College Football Playoff: Will it Put an End to the SEC’s Dominance?
After decades of subjectivity deciding who was the best college football team in the country, followed by 16 years of the much-maligned Bowl Championship Series, the NCAA finally gave in and implemented a playoff system in 2014 to crown their national champion. The four-team playoff, know as the College Football Playoff (CFP), does not factor computer rankings or national polls into their selection process. Instead, a 13-member selection committee hand picks each of the four teams and seeds them accordingly.
The traditional bowl schedule goes on as usual, but now two of the six New Year’s Day bowl games will be used as playoff games. Last year, the Rose Bowl and Sugar Bowl served that role, and in this year it will be the Cotton Bowl and the Orange Bowl that will be used as national semifinal games. When it comes down to it, the CFP is essentially nothing more than plus-one format.
While the inaugural CFP was undoubtedly an improvement over the BCS, it proved to be far from a perfect system for deciding major college football’s national champion. Two one-loss teams that both had CFP-worthy resumes, TCU and Baylor, were left out of the mix in large part due to the Big 12 not having a conference championship game. This made it painfully clear that there will almost always be at least one team that gets snubbed every year. And let’s not forget, it’s virtually impossible for a Cinderella team from a non-Power Five conference to earn one of the four coveted spots. However, the most-impactful result of the CFP may be the fact that it is going to make it extremely difficult for the Southeastern Conference to continue their run as the most dominant conference in the country.
In 2014, the SEC ended up with one representative, the Alabama Crimson Tide, in the CFP. At one point during the season, though, the SEC West alone had four teams – Alabama, Auburn, Ole Miss, and Mississippi State – that had built solid CFP resumes. By the end of the year, however, the conference had cannibalized one another and the only team with a fighting shot at land a spot in the CFP heading into conference championship weekend was Alabama. This phenomenon is not going unnoticed, either.
Auburn head coach Gus Malzahn hasn’t been shy about publically voicing his opinion that not only is the SEC at a disadvantage when compared to the other four Power Five conferences, but that the CFP needs to expand to eight teams as soon as possible. In his mind, an eight-team CFP would basically guarantee that the SEC would get two teams in the field every year. Here’s what the 49-year-old coach had to say when asked if the SEC was at a competitive disadvantage:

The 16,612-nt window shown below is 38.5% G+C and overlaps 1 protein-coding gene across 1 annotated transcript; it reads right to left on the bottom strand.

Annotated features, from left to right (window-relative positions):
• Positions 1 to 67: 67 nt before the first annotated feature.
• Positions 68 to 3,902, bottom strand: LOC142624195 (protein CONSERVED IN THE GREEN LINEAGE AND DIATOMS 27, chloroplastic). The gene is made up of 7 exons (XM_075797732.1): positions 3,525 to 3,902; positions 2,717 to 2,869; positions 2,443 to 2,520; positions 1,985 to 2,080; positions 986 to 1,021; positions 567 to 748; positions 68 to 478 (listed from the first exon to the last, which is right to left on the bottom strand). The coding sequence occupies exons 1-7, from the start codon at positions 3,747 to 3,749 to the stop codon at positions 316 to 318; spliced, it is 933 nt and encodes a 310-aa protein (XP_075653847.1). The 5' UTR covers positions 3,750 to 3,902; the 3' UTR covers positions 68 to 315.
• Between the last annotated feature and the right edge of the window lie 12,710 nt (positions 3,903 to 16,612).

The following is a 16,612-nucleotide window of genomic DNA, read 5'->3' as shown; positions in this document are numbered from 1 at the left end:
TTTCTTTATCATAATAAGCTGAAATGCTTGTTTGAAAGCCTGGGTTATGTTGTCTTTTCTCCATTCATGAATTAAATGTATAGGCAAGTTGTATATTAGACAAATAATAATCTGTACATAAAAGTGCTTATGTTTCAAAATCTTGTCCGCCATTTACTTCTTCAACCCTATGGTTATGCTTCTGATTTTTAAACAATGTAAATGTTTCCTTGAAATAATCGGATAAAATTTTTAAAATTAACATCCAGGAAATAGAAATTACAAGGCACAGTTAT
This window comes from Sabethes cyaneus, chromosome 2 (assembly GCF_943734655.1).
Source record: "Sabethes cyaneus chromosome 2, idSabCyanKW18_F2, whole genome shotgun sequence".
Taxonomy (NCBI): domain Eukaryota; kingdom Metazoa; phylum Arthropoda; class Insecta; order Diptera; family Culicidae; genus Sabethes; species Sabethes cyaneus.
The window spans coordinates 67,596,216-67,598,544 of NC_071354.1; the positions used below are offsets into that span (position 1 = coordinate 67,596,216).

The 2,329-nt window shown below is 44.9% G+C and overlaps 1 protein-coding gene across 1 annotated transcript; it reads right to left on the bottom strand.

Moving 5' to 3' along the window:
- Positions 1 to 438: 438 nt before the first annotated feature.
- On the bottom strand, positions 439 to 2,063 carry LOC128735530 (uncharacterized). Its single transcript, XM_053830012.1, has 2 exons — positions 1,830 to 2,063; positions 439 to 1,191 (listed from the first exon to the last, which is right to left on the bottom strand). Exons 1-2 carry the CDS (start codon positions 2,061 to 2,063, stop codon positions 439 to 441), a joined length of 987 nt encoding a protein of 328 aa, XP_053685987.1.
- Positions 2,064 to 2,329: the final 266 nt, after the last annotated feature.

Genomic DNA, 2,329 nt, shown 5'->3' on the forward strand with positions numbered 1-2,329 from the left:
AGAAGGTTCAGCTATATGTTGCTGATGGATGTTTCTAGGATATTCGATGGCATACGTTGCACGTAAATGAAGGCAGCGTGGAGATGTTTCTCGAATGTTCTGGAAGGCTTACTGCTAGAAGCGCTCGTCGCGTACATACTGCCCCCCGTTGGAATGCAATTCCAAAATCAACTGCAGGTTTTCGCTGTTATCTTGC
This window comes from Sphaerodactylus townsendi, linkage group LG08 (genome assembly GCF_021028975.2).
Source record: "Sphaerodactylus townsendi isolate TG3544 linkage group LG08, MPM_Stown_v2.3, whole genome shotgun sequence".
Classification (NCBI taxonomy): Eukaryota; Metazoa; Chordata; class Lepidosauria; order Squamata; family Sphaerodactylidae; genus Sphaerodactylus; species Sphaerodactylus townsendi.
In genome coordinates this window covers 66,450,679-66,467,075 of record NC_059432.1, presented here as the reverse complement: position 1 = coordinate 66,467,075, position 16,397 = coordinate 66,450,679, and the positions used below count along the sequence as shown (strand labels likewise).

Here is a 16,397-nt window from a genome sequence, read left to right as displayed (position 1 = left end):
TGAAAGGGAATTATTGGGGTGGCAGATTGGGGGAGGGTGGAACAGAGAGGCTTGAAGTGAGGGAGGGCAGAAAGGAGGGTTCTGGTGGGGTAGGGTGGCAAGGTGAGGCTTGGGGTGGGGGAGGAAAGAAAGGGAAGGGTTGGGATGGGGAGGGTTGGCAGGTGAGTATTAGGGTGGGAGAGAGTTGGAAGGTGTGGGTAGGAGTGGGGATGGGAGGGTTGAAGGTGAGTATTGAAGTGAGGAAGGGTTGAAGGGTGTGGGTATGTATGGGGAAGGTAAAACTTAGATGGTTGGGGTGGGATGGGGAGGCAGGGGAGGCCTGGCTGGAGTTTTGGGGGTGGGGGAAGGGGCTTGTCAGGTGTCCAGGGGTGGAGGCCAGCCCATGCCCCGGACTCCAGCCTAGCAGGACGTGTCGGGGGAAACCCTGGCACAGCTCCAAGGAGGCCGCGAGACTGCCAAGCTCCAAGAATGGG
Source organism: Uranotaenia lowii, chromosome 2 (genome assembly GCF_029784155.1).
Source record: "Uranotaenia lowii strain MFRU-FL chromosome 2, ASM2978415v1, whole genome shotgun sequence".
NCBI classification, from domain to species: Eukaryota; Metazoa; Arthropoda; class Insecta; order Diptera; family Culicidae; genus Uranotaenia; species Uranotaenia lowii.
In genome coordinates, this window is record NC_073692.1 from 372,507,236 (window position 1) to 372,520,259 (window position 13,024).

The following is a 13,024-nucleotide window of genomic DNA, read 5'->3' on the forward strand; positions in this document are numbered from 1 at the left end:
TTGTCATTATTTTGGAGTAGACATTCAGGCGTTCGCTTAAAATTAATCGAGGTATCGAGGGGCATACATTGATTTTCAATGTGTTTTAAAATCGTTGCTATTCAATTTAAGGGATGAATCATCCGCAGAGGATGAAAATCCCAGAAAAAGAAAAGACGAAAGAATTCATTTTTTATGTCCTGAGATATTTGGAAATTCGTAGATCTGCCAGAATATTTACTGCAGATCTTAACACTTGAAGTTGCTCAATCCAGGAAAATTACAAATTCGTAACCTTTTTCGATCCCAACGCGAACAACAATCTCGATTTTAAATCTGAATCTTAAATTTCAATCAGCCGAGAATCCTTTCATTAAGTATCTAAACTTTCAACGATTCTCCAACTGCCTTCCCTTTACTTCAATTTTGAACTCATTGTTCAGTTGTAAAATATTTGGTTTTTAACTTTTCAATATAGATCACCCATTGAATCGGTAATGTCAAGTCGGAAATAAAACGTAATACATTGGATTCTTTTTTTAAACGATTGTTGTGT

“Compared to everyone else? Yeah. Look at the SEC West. All of the teams are in the top 25. What other conference can say that? Then, if you win that, you’ve got to play another really good team from the East. And then you’re in the (playoff) semi, having to win two more games. That’s why I think it’s critical that we move to eight teams.”
Likewise, Missouri head coach Gary Pinkel firmly believes that schools operating as independents should be required to join conferences if they wish to be included in the CFP. Pinkel was blatantly referring to Notre Dame, but his stance on the matter would also affect BYU and Army, as well. Here’s his direct quote on the subject:
“I think all independents should join a conference, as a general rule. I didn’t say Notre Dame in particular…everybody. You don’t have independents in the NFL. Leagues are leagues. I just think it’s difficult to assess a team that’s not in a league. It’s nothing against Notre Dame, it’s just my opinion. You have some people that don’t play championship games because now they only have 10 teams. I get that, but if down the road, you really want to do it right, I think, everybody’s in a league and everybody plays in a championship game, ideally.”
While it would be easy to sit here and pick apart both Malzahn and Pinkel’s arguments, we simply cannot argue that it will be extremely difficult for the SEC to ever land more than one team in the CFP with the current setup. It’s not completely out of the realm of possibilities that the strength of schedule for SEC teams could result in the conference being left out of the CFP altogether. When you factor the strength of schedule for the other four Power Five conferences into the equation, you can quickly understand the concern of Malzahn and Pinkel. Let’s face it; there are no teams like Indiana, Wake Forest, or Iowa State in the SEC. With that, there are no guarantees that we will see an SEC team in the CFP every single year, which means that we could realistically see the gap between the SEC and the rest of the country shrink more and more every year.